A filtered cigars contains a cigarette filter or filter tip, which contains comparatively less nicotine content. Filtered cigarettes are said to be less harmful than others. The filter may be made from paper, cellulose acetate fibre or activated charcoal. In laboratory testing, filters have been shown to reduce tar and nicotine smoke yields up to 50%, with a greater removal rate for other compounds such as phenol, but are ineffective in filtering toxins like carbon monoxide gas.
However, most of these measured reductions only occur when the cigarette is smoked on a smoking machine. When people smoke them, deliveries remain similar with or without a filter.
Filtered Cigars are not meant to be inhaled like cigarettes but instead smoked similarly to premium cigars and thus offer a closer smoking experience to traditional premium cigars. Some of the most admired filtered cigar brands are OHM Filtered Cigars Wrangler, Vaquero, Clipper and Golden Harvest Filtered Cigars. Most factory-made cigarettes are equipped with a filter.
Various add-on roll of tobacco filters is sold-out as stop-smoking or tar-reduction devices.
The idea is that filters reduce tar-nicotine levels, thus permitting the smoker to be deprived away from cigarettes.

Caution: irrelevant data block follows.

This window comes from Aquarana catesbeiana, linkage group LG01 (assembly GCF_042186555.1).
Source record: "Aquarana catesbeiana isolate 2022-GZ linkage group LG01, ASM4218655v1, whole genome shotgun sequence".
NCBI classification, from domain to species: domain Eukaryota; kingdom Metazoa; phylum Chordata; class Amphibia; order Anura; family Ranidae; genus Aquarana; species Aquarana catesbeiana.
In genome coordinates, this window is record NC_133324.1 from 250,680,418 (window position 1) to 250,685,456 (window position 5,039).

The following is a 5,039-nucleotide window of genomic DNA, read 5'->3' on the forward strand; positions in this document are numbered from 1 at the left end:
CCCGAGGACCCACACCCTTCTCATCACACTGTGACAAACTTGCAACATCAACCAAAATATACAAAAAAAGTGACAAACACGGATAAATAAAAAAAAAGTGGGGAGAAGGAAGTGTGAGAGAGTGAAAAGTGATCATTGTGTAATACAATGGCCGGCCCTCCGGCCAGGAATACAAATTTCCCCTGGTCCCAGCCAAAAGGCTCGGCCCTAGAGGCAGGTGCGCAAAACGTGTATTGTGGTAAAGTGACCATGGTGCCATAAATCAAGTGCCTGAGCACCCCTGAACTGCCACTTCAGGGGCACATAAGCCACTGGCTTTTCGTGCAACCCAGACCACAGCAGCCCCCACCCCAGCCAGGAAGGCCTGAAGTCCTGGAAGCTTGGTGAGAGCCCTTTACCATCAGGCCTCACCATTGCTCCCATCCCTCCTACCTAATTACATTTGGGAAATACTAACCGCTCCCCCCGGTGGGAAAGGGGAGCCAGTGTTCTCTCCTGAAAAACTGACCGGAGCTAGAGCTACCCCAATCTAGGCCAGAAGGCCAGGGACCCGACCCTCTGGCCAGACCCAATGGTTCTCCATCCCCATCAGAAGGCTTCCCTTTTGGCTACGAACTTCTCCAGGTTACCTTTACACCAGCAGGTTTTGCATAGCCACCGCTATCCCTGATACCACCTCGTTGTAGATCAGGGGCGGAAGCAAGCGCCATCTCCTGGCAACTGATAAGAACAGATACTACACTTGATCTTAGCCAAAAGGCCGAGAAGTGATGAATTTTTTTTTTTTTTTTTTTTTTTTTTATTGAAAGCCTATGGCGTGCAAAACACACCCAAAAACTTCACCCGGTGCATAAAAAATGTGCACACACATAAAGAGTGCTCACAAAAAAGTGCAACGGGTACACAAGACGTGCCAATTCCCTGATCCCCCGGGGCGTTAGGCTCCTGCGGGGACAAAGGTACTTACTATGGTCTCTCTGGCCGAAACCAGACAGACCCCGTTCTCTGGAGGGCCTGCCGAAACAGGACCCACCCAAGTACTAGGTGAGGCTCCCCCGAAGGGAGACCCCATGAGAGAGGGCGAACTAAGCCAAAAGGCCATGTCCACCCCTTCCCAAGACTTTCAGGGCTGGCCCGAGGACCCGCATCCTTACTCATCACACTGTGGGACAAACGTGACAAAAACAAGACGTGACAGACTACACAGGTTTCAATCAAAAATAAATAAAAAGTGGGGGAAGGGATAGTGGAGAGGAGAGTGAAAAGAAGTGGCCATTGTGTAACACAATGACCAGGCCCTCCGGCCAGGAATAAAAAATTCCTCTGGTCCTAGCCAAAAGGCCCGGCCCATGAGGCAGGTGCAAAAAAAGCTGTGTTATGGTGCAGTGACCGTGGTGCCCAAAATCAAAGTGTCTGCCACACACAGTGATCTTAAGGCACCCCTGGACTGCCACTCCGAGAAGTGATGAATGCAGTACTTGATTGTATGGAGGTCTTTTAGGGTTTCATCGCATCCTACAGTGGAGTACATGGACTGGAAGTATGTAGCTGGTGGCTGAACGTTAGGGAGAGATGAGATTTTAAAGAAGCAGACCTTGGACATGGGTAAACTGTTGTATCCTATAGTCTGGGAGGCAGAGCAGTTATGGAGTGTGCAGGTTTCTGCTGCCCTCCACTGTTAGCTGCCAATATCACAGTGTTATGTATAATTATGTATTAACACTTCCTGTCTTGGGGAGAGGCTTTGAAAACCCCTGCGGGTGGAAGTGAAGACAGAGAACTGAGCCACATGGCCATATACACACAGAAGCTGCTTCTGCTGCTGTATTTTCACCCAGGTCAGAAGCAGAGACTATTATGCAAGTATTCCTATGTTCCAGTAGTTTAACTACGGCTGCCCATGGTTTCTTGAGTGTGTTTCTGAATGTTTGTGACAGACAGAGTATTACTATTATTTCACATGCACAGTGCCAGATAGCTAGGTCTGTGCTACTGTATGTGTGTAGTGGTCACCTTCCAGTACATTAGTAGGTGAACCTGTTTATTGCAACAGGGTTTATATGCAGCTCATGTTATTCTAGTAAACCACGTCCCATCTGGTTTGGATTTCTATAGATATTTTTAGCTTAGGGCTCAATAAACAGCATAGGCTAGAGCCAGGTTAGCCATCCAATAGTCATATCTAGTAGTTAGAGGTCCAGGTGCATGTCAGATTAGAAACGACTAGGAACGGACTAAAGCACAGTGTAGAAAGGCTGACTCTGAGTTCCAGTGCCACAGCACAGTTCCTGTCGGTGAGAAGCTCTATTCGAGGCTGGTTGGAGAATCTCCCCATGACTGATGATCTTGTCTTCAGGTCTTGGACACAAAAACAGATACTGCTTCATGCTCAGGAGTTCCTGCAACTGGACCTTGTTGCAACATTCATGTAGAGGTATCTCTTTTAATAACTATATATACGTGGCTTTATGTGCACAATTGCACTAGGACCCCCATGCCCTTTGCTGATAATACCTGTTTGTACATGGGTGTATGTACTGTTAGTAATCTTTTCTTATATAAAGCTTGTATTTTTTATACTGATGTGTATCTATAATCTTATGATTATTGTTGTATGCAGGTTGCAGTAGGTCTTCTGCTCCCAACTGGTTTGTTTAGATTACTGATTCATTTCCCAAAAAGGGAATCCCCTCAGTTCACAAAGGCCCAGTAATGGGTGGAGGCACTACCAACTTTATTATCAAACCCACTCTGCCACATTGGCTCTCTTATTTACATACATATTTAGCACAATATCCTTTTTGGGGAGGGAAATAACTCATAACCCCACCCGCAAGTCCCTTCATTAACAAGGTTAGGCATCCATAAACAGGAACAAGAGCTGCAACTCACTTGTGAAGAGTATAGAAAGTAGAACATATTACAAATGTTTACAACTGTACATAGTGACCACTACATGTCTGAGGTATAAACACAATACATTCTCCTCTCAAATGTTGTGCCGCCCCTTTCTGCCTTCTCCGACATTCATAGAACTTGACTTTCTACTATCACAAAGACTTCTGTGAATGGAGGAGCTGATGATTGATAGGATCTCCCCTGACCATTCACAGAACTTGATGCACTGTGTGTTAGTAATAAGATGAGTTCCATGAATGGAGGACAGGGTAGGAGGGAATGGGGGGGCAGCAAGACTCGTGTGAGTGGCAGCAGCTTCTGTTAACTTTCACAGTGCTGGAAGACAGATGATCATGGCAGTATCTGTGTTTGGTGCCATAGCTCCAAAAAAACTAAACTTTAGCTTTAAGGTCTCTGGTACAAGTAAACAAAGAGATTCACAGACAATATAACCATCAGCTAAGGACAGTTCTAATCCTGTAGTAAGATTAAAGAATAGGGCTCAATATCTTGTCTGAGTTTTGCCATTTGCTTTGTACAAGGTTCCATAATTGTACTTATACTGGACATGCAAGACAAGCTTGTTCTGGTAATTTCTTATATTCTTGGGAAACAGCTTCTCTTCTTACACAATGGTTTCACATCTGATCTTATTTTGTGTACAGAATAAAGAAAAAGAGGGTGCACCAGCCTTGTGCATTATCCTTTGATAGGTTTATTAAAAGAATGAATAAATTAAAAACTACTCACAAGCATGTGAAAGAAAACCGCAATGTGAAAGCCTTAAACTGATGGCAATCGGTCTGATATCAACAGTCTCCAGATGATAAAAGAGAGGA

A filtered cigar is created with cent per cent natural and pure tobacco, that is the tobacco will never be a blend of more than one type, and a filter on the top. Unlike cigarettes, which is stuffed with a blend of tobacco types and uses harmful chemicals, filtered cigars use tobacco which is either fermented, aged or both. Filtered cigars are obtainable in many different flavours including fruity flavours comprising rum, wine, peach, grape, strawberry, chocolate, vanilla, wild berry, cherry, honey etc. Also, filtered cigars are not considered in the group of cigarettes and hence carry lower taxes comparatively. This means that filtered cigars can be sold at nearly over the manufacturing cost, to facilitate the producer to make a profit and the consumer is even receiving a cheaper product.
The tobacco industry has reduced tar and nicotine yields in cigarette smoke since the 60’s using cigarette filters, high-porosity wrapping papers, incorporating tobacco stalks etc. However, when a smoker switches to a low-tar, low nicotine cigarette, they tend to smoke more cigarettes, take more puffs and inhale more deeply. In the ’70s and ’80s, surveys showed about a 50% reduction in risk of lung cancer for long-term smokers of filtered cigarettes as compared to smokers of non-filtered cigarettes. But later studies indicated a similar risk for lung cancer in smokers of filtered and non-filtered cigarettes.
Cellulose acetate fibres used as predominant filter material do not biodegrade readily due to the presence of acetyl groups on cellulose. A normal life span of a discarded filter is considered to be up to 15 years.
Many governments have sanctioned stiff penalties for littering of cigaret filters.
Another option is developing better biodegradable filters. Many research groups and startups are developing methods to accelerates the degradation of cigarette filters, thus reducing pollution. Researches have also been put into finding ways to utilizes the filter waste to develop a desired product.